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The latest small plates joint is more Asian-influenced than Spanish, but it’s definitely original

<p>&#8212; The Crab Stack Salad is one of the offerings at 808 Tapas. PHOTO: BILL HUGHES</p>

— The Crab Stack Salad is one of the offerings at 808 Tapas. PHOTO: BILL HUGHES

<p>A sampling of some of the offerings at 808 Tapas includes Tuna Tataki, foreground, Salmon Carpaccio, middle, and Yellowtail Jalapeno. PHOTO: BILL HUGHES</p>

A sampling of some of the offerings at 808 Tapas includes Tuna Tataki, foreground, Salmon Carpaccio, middle, and Yellowtail Jalapeno. PHOTO: BILL HUGHES

Last week I wrote that “gastropub” has become the most overused and meaningless word in the restaurant industry. A few years ago, I was saying the same thing about tapas. You couldn’t turn your head in 2010 without spotting another establishment offering small plates of all sorts of non-Spanish cuisine, and mislabeling it tapas.

The trend has died down over the past year, but new faux-tapas restaurants still pop up from time to time. The latest is 808 Tapas in the Village Square. If it seems counterintuitive to open a tapas restaurant just a stone’s throw from Firefly’s tremendously popular Summerlin location, have no fear. The sushi and Japanese/Hawaiian fusion cuisine being offered at 808 Tapas bears absolutely no resemblance to Firefly’s Spanish-influenced cooking. And while it can be a bit weird at times, it’s definitely original, and a lot of it is pretty damn good.

808 Tapas is brought to us by the owner of 808 Sushi on South Durango Drive, and the late Island Sushi in Henderson. It occupies a mid-sized space just a few doors down from the Regal Village Square Cinema. There’s seating at a sushi bar in the back, at individual tables along the perimeter of the room, or at a long communal table that runs down the center.

The large, diverse menu is heavy on cooked and raw seafood dishes. But there are also various skewered meats, wagyu sliders and even chicken wings. The sushi menu is packed with the type of specialty rolls that purists like me abhor, but which Americans seem to love, including such abominations as a deep-fried California roll and one made with salmon, avocado and cream cheese. This being a “tapas” restaurant, the vast majority of dishes are small and meant to be shared. Nothing is priced over $10, and most items run $4-$7.

The bar features nine types of beer from seven countries. A dozen wines are available by the bottle, starting around $25, but only sparkling wine is offered by the glass. The sake list leans toward the specialty varieties casual drinkers seem to prefer, and there’s a large selection of “saketinis” and other sake cocktails. But you can still get some premium sakes by the bottle at a reasonable price.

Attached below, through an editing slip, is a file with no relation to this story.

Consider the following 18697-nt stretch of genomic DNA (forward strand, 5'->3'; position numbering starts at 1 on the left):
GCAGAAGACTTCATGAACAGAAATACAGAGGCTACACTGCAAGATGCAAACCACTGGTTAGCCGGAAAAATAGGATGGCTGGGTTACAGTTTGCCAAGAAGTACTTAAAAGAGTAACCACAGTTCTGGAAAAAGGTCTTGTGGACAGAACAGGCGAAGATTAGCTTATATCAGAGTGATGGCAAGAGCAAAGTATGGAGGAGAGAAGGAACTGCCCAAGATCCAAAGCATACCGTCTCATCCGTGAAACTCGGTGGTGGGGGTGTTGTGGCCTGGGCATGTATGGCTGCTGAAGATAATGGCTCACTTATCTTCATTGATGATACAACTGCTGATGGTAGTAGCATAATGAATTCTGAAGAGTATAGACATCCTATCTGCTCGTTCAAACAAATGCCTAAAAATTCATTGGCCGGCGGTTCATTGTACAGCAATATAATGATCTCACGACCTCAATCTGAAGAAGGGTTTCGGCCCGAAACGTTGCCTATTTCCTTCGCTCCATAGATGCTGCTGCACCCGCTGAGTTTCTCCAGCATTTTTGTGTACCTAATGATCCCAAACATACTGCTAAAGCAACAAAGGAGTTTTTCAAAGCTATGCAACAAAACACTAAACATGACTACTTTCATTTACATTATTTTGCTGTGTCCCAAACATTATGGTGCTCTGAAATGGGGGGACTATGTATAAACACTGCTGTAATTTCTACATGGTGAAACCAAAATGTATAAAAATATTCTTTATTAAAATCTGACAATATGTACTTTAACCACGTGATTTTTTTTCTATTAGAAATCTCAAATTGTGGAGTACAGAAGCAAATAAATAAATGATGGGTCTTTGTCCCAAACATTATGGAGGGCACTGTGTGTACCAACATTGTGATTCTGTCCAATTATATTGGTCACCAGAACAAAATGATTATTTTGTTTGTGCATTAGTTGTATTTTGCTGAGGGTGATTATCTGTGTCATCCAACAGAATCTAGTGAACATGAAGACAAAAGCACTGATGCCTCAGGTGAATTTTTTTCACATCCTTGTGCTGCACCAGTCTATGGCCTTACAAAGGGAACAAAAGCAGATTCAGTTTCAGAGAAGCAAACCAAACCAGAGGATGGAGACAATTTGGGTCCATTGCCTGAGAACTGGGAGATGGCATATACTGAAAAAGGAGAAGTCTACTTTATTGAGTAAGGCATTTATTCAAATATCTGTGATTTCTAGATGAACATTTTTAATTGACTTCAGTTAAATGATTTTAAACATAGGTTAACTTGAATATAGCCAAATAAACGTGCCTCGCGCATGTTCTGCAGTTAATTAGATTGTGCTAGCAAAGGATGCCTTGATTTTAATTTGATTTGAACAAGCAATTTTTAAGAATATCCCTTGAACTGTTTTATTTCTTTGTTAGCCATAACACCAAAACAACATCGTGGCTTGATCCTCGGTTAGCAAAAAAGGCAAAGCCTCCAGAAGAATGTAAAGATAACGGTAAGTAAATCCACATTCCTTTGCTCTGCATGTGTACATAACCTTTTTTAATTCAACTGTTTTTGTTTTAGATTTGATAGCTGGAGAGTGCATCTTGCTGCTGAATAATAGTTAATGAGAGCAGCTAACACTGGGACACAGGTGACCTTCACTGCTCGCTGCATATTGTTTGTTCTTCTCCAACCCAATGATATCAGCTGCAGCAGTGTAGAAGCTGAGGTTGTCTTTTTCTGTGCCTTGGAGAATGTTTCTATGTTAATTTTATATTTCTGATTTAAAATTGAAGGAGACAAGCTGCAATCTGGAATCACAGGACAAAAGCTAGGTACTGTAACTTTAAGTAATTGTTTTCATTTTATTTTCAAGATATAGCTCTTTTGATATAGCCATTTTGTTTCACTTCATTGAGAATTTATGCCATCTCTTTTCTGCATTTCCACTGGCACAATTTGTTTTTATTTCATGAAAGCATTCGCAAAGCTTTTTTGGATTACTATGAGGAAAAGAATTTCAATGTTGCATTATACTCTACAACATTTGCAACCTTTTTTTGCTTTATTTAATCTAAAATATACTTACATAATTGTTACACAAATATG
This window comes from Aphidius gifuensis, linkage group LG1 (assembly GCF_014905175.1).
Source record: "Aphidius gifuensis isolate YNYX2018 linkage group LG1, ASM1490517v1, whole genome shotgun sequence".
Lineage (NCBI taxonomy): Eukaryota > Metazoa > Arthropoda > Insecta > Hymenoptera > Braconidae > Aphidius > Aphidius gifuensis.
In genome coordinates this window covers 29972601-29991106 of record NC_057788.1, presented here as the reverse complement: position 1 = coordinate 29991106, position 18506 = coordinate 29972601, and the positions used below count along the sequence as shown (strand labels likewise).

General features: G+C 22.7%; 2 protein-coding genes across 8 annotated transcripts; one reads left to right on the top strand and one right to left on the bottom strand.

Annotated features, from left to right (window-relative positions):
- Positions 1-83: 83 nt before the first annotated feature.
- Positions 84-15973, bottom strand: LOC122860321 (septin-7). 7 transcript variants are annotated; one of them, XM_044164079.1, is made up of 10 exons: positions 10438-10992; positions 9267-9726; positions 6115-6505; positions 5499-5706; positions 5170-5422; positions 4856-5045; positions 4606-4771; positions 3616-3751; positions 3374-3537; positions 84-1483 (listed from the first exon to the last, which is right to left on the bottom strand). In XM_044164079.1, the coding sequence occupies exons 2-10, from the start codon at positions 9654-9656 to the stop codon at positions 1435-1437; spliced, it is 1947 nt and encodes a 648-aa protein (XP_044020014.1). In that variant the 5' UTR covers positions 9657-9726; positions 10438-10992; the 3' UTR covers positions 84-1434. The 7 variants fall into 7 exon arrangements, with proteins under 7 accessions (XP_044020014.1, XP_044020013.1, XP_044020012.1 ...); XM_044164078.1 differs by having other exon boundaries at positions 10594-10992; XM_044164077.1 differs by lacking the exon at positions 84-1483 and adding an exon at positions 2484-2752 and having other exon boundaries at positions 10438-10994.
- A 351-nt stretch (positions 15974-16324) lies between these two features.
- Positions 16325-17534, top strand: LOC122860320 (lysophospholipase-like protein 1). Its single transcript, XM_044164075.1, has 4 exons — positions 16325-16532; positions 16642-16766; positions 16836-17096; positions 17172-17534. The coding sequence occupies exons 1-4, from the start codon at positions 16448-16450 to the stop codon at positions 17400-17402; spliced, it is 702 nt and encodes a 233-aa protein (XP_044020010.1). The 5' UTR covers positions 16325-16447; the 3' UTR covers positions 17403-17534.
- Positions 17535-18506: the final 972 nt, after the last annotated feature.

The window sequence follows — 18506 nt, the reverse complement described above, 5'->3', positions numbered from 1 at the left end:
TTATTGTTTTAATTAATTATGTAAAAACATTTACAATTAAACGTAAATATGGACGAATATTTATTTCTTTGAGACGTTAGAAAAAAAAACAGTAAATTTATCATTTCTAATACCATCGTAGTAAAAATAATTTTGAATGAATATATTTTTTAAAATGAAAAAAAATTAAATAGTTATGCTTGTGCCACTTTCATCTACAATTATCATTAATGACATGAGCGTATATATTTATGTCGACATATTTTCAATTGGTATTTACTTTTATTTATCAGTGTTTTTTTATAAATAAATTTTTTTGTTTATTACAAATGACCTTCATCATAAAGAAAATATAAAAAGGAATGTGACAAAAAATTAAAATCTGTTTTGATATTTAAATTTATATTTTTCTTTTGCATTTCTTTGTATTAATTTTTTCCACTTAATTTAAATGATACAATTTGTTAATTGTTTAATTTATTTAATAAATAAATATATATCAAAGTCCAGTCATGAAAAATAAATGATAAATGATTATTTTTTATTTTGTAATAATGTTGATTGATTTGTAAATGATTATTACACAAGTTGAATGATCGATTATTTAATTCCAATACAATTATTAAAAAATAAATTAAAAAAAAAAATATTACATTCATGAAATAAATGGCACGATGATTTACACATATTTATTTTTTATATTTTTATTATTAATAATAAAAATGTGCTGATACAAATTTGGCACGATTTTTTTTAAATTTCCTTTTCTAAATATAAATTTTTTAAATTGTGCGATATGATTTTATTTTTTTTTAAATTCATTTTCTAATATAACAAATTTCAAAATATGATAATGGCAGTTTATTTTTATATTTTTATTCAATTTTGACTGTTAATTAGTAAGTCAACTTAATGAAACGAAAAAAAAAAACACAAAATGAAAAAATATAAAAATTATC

At our server’s suggestion, my wife and I began our meal with something called a crab stack ($10). The large, colorful tower has layers of snow crab, avocado, diced tomato, red onion, cilantro and mango, and is sprinkled with pea sprouts and “red caviar” (tobiko), and is mixed at your table like steak tartare. While the chef seemed to go a little light on the crab meat, it was a great combination of flavors. We accompanied that course with a pair of tensai shooters ($3 each): small tasty mixtures of yellowtail, truffle ponzu, pea sprouts, avocado, tobiko and jalapeno served in shot glasses. For our last cold dish, we took another recommendation from our waitress and ordered the lomi lomi salmon caprese: three small slices of mozzarella cheese topped with tomatoes, onions, diced salmon and balsamic reduction ($6). While they weren’t bad, it felt like the chef was trying too hard to be “original.”

I was tempted by a pair of intriguing sea urchin dishes, uni tempura ($10) and uni pasta ($10), but I was also a little concerned. While quality uni is available year round to chefs who take the time to properly source it, the stuff you find at most mid-priced sushi restaurants is generally best in late fall and winter, and at its worst during summer months. Rather than take a chance, I asked my helpful waitress if she could provide me with a small sample from the sushi bar, which she did free of charge. Unfortunately, it had the overly-briny summer taste I feared, so I passed on the urchin dishes.

To finish our meal, we ordered a skewer of pork belly ($4.50) and two small skewers of mantaiko (marinated pollock roe) wrapped in bacon ($6). While the cut of pork left something to be desired, they were both perfectly seasoned and well-prepared.

808 Tapas may not be a real tapas restaurant, but it’s original. And while some of the fusion items can feel a little forced, the menu is large, and if you take the time to explore it, you’ll definitely find some winners.

808 Tapas, 9350 W, Sahara Ave., 485-3433. Read more about the Las Vegas dining scene on Al Mancini’s blog,